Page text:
How Dean Got Step 2 Right

Thinking about emotion and Step 2 also provides insight into why Howard Dean was such a powerful candidate. Dean provided a revitalized grassroots movement and technological innovation with the internet, but he also used the feminine paradigm in his campaign to great effect and succeeded at Step 2 in a way that no other Democratic candidate did.  This success allowed him to change, for a while at least, the focus of Step 1. Dean’s powerful use of the feminine paradigm is what allowed the Democrats to make Iraq an issue.

Dean’s grassroots efforts and successful use of meetups and the internet, allowed Dean to give voice to voter emotion in a way that was almost unprecedented. This expression of emotion not only allowed for very personal connections between Dean and his supporters, it also gave Dean the power to temporarily wrest control of Step 1 from the Commander-in-Chief and make Iraq — at least for a while — the dominant issue. Indeed, it could be argued that Dean provided the emotional shot-in-the-arm that made the campaign as close as it was. If Kerry’s team had been able to pick up the emotional mantle where Dean left it off (difficult to do for the reasons listed above), it is possible that the election might have been won.

This is because the relationship between Step 1 and Step 2 in not linear. Instead, just as synaptic connections are strengthened or weakened by the intensity of the electrical charge that passes between them, the emotional responses in Step 2 result in the strengthening or weakening of the issues in Step 1. Broad emotion strengthens, strong emotion strengthens even more. The issue of Iraq was the spear that could have pierced Bush’s shield.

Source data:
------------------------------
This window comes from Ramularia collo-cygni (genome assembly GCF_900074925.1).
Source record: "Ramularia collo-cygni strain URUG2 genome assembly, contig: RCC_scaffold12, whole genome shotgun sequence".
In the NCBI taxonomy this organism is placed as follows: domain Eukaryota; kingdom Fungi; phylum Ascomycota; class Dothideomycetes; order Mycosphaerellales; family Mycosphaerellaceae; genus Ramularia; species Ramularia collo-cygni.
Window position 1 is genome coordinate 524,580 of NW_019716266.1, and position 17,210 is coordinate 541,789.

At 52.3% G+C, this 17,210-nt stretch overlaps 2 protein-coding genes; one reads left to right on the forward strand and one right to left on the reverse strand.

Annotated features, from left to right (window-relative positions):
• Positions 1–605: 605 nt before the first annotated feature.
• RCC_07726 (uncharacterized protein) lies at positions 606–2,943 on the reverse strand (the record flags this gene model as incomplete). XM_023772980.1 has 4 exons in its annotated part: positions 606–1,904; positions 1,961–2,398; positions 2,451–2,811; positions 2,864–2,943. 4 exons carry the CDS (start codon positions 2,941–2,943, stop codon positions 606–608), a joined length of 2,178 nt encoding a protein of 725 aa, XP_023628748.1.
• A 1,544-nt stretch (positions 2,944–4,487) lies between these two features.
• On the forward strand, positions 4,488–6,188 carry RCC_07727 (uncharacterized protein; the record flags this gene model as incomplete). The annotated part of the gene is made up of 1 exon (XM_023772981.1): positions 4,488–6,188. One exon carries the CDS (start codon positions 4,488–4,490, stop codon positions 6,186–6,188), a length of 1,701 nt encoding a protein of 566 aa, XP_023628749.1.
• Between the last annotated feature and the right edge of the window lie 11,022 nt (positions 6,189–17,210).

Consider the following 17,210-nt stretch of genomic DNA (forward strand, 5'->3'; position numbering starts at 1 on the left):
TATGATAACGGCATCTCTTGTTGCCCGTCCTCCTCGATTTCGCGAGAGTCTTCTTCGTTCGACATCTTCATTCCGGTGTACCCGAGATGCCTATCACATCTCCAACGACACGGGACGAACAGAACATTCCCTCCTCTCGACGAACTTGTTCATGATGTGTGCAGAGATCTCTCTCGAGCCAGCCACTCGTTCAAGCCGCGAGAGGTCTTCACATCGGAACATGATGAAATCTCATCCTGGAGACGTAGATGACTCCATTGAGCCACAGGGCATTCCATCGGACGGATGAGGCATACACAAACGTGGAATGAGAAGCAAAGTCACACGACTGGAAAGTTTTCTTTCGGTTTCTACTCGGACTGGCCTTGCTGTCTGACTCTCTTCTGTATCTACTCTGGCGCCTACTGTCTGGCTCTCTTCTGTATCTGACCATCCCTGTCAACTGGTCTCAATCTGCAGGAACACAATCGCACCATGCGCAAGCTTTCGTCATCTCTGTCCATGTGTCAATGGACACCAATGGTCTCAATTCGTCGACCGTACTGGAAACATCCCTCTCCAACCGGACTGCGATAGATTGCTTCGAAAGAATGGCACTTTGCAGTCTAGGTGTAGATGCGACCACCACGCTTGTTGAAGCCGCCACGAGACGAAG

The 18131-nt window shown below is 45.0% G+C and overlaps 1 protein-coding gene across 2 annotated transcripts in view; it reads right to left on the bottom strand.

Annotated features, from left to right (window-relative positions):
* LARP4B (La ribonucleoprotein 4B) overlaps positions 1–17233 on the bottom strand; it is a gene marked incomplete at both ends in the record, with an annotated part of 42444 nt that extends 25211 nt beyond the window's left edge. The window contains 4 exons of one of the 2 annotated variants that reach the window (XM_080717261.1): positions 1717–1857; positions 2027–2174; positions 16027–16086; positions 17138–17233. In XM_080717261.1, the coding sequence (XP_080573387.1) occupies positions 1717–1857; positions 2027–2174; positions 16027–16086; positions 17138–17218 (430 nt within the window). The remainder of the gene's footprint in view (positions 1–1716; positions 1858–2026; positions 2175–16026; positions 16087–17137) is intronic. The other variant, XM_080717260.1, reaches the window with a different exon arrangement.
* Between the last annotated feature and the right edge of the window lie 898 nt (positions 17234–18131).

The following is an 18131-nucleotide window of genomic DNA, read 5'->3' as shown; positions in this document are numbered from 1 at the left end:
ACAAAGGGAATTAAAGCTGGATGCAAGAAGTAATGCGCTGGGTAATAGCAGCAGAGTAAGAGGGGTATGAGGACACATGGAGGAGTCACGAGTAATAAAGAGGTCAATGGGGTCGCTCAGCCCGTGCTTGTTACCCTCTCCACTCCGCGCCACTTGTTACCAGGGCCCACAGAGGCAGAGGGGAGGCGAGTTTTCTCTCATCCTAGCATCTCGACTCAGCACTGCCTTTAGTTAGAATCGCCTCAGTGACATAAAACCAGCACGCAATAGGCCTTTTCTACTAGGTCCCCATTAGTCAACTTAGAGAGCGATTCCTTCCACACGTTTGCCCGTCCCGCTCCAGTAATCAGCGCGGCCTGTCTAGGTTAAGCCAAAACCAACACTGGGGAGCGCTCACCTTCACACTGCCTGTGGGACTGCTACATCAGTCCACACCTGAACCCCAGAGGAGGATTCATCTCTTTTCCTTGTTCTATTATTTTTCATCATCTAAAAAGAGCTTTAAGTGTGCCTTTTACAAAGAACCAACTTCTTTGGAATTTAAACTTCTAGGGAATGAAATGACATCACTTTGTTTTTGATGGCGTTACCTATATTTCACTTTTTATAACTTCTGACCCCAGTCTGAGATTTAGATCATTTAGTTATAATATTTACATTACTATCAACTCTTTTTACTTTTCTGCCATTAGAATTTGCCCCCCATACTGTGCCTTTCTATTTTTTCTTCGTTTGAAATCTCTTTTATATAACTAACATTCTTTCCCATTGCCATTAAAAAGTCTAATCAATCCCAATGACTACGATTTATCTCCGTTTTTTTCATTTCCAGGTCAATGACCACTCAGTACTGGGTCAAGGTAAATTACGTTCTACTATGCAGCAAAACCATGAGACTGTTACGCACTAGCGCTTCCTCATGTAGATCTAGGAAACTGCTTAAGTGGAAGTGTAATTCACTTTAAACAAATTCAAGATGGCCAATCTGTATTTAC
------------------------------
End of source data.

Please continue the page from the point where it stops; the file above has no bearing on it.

The Masculine Paradigm and How it Hurt Us Strategically

Dean provided the emotional juice to raise Iraq to a top issue; Kerry’s nomination and his subsequent emotional vaccillation on Iraq (it can be argued that his position was intellectually consistent, but the real problem for Kerry was that voters didn’t find it emotionally consistent) robbed the issue of its power. This was a major strategic mistake, because Iraq was the only issue with enough emotional juice to serve as a counterweight to terrorism fears.

Similarly, all the energy that the Democrats put into trying to shift the focus of Step 1 from National Security to the Economy was pretty much wasted effort, because they could not achieve that shift without a powerful burst of energy generated in Step 2. Unfortunately, the Kerry campaign put too little energy into Step 2 and failed to understand that the strongest emotions on both sides (left and right) did not center on the economy but on issues of war and peace. That’s where the deepest emotions were and that’s where the battle had to be fought.  Unfortunately, Democrats realized this fact too late.

Learning to use the Feminine Paradigm

It’s possible that if the Democratic Party had been more attuned to the feminine paradigm of communication and problem-solving, it might have recognized the importance of really listening to emotion instead of hurrying past it, declaring it misguided, or reviling it as unimportant because it seemed manufactured by the other side.

Emotions win and lose elections, and we might have hurled that spear successfully through that shield if we had not all buried our heads in the sand about the unwelcome power that fear had on the electorate. 

In order to avoid such mistakes in the future, we need to understand the role of emotion in the political process better. In this diary I have tried to explain why that is important. In the next, I want to explain what it is we Democrats have to learn about emotion as it relates to politics.